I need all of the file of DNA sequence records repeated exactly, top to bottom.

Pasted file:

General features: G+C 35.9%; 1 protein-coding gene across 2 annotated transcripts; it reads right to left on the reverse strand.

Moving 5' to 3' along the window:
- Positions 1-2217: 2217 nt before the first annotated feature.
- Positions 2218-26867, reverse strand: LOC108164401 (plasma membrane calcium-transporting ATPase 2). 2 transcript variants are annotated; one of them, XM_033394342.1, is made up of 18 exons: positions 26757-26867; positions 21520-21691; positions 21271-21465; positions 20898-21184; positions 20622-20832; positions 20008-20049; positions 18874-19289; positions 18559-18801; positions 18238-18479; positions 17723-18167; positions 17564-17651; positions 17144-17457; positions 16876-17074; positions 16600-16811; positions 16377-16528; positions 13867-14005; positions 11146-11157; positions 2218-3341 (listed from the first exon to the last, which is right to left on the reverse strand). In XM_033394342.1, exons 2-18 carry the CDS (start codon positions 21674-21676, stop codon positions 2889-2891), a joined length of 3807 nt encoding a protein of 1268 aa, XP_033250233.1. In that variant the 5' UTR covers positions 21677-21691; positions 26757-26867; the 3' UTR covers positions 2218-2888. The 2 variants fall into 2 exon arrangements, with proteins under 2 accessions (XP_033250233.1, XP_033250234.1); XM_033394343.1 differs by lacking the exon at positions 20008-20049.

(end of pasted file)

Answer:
General features: G+C 35.9%; 1 protein-coding gene across 2 annotated transcripts; it reads right to left on the reverse strand.

Moving 5' to 3' along the window:
- Positions 1-2217: 2217 nt before the first annotated feature.
- Positions 2218-26867, reverse strand: LOC108164401 (plasma membrane calcium-transporting ATPase 2). 2 transcript variants are annotated; one of them, XM_033394342.1, is made up of 18 exons: positions 26757-26867; positions 21520-21691; positions 21271-21465; positions 20898-21184; positions 20622-20832; positions 20008-20049; positions 18874-19289; positions 18559-18801; positions 18238-18479; positions 17723-18167; positions 17564-17651; positions 17144-17457; positions 16876-17074; positions 16600-16811; positions 16377-16528; positions 13867-14005; positions 11146-11157; positions 2218-3341 (listed from the first exon to the last, which is right to left on the reverse strand). In XM_033394342.1, exons 2-18 carry the CDS (start codon positions 21674-21676, stop codon positions 2889-2891), a joined length of 3807 nt encoding a protein of 1268 aa, XP_033250233.1. In that variant the 5' UTR covers positions 21677-21691; positions 26757-26867; the 3' UTR covers positions 2218-2888. The 2 variants fall into 2 exon arrangements, with proteins under 2 accessions (XP_033250233.1, XP_033250234.1); XM_033394343.1 differs by lacking the exon at positions 20008-20049.